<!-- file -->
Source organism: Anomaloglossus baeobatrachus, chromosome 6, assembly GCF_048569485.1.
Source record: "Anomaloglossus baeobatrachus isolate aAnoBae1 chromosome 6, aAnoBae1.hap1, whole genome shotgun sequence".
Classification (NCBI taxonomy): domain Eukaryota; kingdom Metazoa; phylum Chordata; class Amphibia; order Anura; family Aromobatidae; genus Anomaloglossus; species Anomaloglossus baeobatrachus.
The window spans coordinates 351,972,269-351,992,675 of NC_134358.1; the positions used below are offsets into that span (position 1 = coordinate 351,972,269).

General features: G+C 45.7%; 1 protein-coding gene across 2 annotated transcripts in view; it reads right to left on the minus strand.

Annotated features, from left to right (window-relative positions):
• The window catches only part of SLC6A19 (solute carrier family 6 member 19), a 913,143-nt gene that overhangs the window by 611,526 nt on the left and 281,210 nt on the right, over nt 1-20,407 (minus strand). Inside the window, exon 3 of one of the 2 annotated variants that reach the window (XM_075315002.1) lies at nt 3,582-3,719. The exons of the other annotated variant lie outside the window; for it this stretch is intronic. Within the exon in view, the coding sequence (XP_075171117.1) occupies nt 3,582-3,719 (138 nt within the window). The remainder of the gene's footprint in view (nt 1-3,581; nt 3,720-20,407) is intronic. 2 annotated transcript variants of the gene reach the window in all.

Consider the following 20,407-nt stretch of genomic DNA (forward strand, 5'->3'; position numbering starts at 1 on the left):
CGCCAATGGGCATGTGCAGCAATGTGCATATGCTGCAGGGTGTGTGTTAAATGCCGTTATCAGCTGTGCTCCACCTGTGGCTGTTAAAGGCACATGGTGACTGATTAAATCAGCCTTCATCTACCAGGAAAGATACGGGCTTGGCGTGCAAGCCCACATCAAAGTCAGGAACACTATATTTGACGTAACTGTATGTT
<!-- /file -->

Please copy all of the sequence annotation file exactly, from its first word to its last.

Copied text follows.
Source organism: Anomaloglossus baeobatrachus, chromosome 6, assembly GCF_048569485.1.
Source record: "Anomaloglossus baeobatrachus isolate aAnoBae1 chromosome 6, aAnoBae1.hap1, whole genome shotgun sequence".
Classification (NCBI taxonomy): domain Eukaryota; kingdom Metazoa; phylum Chordata; class Amphibia; order Anura; family Aromobatidae; genus Anomaloglossus; species Anomaloglossus baeobatrachus.
The window spans coordinates 351,972,269-351,992,675 of NC_134358.1; the positions used below are offsets into that span (position 1 = coordinate 351,972,269).

General features: G+C 45.7%; 1 protein-coding gene across 2 annotated transcripts in view; it reads right to left on the minus strand.

Annotated features, from left to right (window-relative positions):
• The window catches only part of SLC6A19 (solute carrier family 6 member 19), a 913,143-nt gene that overhangs the window by 611,526 nt on the left and 281,210 nt on the right, over nt 1-20,407 (minus strand). Inside the window, exon 3 of one of the 2 annotated variants that reach the window (XM_075315002.1) lies at nt 3,582-3,719. The exons of the other annotated variant lie outside the window; for it this stretch is intronic. Within the exon in view, the coding sequence (XP_075171117.1) occupies nt 3,582-3,719 (138 nt within the window). The remainder of the gene's footprint in view (nt 1-3,581; nt 3,720-20,407) is intronic. 2 annotated transcript variants of the gene reach the window in all.

Consider the following 20,407-nt stretch of genomic DNA (forward strand, 5'->3'; position numbering starts at 1 on the left):
CGCCAATGGGCATGTGCAGCAATGTGCATATGCTGCAGGGTGTGTGTTAAATGCCGTTATCAGCTGTGCTCCACCTGTGGCTGTTAAAGGCACATGGTGACTGATTAAATCAGCCTTCATCTACCAGGAAAGATACGGGCTTGGCGTGCAAGCCCACATCAAAGTCAGGAACACTATATTTGACGTAACTGTATGTT